Electrical Principles 2

This module aims to provide you with a greater insight into electric and magnetic forces and fields and their unification in Maxwell’s equations. The module material has been designed to support you in gaining a deeper understanding of fields and circuits and a knowledge of when and where to use appropriate scientific principles and methods. The module will address electrical principles and relate them to engineering applications. You'll be supported in developing the knowledge and analytical skills required for further study of electrical engineering topics.

Electronics 2

This module covers the design and analysis of Analogue and Digital electronics circuits and systems. You'll be supported in building on the fundamental theory you studied in Electronics 1 and in using industrial computer-aided design (CAD) tools. You'll study analogue electronics topics including single transistor circuit operation (DC, AC and hybrid r modelling) as well as multistage transistor amplifier circuits (biasing and low/high frequency response compensation analysis). You'll investigate extensive operational amplifier (op-amp) circuit structures including, active filter design (single and multi-order) with defined characteristics, with consideration of device manufacturer data sheet information. The digital electronics introduces you to a hardware description language, namely VHDL (VHSIC Hardware Description Language), along with the design and analysis of combinational and sequential logic circuit structures (finite state machines). You'll also be supported in undertaking the design of analogue to digital and digital to analogue converters (ADCs and DACs) to enable interfacing of analogues and digital systems.

You’ll be taught through a combination of lectures, tutorials and practical sessions. We aim to develop your knowledge, understanding, analysis and design abilities principally through lectures and tutorials. You’ll be supported in developing your practical and design skills through laboratory work involving problem solving assignments, practical exercises and mini projects. UniLearn, the University's Virtual Learning Environment, is used to support teaching.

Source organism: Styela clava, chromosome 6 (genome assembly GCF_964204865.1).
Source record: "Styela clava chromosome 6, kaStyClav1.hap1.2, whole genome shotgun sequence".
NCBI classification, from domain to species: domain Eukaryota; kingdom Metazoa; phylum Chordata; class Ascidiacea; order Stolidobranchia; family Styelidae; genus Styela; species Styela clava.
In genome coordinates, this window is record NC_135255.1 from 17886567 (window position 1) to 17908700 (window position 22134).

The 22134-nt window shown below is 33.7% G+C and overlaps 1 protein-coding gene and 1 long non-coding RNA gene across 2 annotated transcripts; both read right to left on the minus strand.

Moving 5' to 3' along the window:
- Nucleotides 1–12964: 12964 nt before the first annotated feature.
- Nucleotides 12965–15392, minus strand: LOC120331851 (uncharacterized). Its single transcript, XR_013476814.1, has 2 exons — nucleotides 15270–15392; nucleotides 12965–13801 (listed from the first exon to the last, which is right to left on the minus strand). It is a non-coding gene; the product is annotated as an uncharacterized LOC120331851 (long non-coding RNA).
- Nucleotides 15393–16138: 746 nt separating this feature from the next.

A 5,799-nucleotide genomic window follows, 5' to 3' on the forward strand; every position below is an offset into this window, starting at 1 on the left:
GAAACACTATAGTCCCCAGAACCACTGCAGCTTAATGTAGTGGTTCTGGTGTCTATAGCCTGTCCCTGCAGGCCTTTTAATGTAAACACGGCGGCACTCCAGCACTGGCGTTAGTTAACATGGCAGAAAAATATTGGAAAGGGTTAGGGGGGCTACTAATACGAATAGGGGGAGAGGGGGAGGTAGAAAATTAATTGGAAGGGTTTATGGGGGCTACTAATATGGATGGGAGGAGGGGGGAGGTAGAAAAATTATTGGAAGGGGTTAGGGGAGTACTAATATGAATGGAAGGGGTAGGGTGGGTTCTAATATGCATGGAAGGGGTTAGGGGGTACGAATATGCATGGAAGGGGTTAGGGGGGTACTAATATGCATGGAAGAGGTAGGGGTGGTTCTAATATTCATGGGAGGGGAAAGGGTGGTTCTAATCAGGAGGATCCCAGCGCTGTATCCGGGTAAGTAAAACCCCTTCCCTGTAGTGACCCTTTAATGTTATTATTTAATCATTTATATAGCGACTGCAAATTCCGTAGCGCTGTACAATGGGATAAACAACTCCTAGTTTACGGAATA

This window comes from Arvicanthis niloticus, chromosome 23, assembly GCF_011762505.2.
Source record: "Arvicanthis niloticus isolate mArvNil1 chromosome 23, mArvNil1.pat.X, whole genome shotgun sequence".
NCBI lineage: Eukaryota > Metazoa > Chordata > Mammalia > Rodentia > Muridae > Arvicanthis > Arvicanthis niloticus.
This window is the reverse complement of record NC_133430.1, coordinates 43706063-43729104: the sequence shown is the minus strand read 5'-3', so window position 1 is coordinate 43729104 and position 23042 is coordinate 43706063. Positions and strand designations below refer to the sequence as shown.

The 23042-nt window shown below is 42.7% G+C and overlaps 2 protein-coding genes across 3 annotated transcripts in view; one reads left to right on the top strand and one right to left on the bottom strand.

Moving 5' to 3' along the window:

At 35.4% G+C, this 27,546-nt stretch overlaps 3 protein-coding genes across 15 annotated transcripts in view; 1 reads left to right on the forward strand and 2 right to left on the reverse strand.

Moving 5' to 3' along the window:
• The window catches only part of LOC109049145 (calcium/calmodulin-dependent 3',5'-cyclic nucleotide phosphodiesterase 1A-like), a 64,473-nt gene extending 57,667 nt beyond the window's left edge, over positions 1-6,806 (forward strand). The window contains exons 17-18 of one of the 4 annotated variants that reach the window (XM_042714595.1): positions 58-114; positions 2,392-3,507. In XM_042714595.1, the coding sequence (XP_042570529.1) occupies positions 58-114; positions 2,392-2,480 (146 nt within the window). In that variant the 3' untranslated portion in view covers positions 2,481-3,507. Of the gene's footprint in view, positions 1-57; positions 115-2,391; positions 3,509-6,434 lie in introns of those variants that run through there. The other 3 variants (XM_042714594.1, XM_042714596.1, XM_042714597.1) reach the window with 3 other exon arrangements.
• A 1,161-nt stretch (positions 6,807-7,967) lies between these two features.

The time you spend in lectures, seminars, tutorials etc is dependent upon what modules you choose. Please note that we cannot guarantee that teaching will be consolidated into a single day, so you may find that your attendance is required on multiple days of the week.

Examinations, assignments, short tests and project work are all used for assessment. Our staff are committed to supporting you and helping to solve any problems you may have through tutorials and the personal tutor system.

Your module specification/course handbook will provide full details of the assessment criteria applying to your course.

Feedback (usually written) is normally provided on all coursework submissions within three term time weeks – unless the submission was made towards the end of the session in which case feedback would be available on request after the formal publication of results. Feedback on exam performance/final coursework is available on request after the publication of results.

Dependent on your level of entry, you will complete a combination of modules over a two to four year period. You’ll typically study a minimum of three modules per year, in order to work towards gaining the BEng qualification.

Entry requirements

Entry requirements for this course are normally one of the following:

  • A minimum of a Higher National Certificate (HNC) in Electronic and Electrical Engineering.

  • A Higher National Diploma (HND) in Electronic and Electrical Engineering

Open Days


At Huddersfield we’re passionate about maths. Learn about how our courses are designed to combine industry knowledge and academic theory to support you in graduating ready for work or further study. Come along to one of our Open Days to find out more.

Teaching excellence

  1. Huddersfield is a TEF gold-rated institution delivering consistently outstanding teaching and learning of the highest quality found in the UK (Teaching Excellence Framework, 2017).
  2. We won the first Global Teaching Excellence Award recognising the University’s commitment to world-class teaching and its success in developing students as independent learners and critical thinkers (HEA, 2017).
  3. Here at Huddersfield, you’ll be taught by some of the best lecturers in the country. We’ve been the English university with the highest proportion of professionally-qualified teaching staff for the past four years*.
  4. For the past ten years, we’ve been the UK’s leading university for National Teaching Fellowships too, which rate Britain’s best lecturers. It’s all part of our ongoing drive for teaching excellence, which helps our students to achieve great things too.
  5. We’re unique in the fact that all our permanent teaching staff** have, or are completing, doctorates. This expertise, together with our teaching credentials, means that students here learn from knowledgeable and well-qualified teachers and academics who are at the forefront of their subject area.

*HESA - First awarded in 2016, maintained in 2017, 2018 and 2019.

**Permanent staff, after probation: some recently appointed colleagues will only obtain recognition in the months after their arrival in Huddersfield, once they have started teaching; research degrees applies to those on contracts of more than half-time.

Our students

Your career


Previous graduates from courses in this subject area have gone on to work in a variety of roles such as electronic engineer, systems engineer, control systems and instrumentation design engineer and application design engineer in organisations including Rolls-Royce, BAE Systems, Syngenta and Schneider Electric.*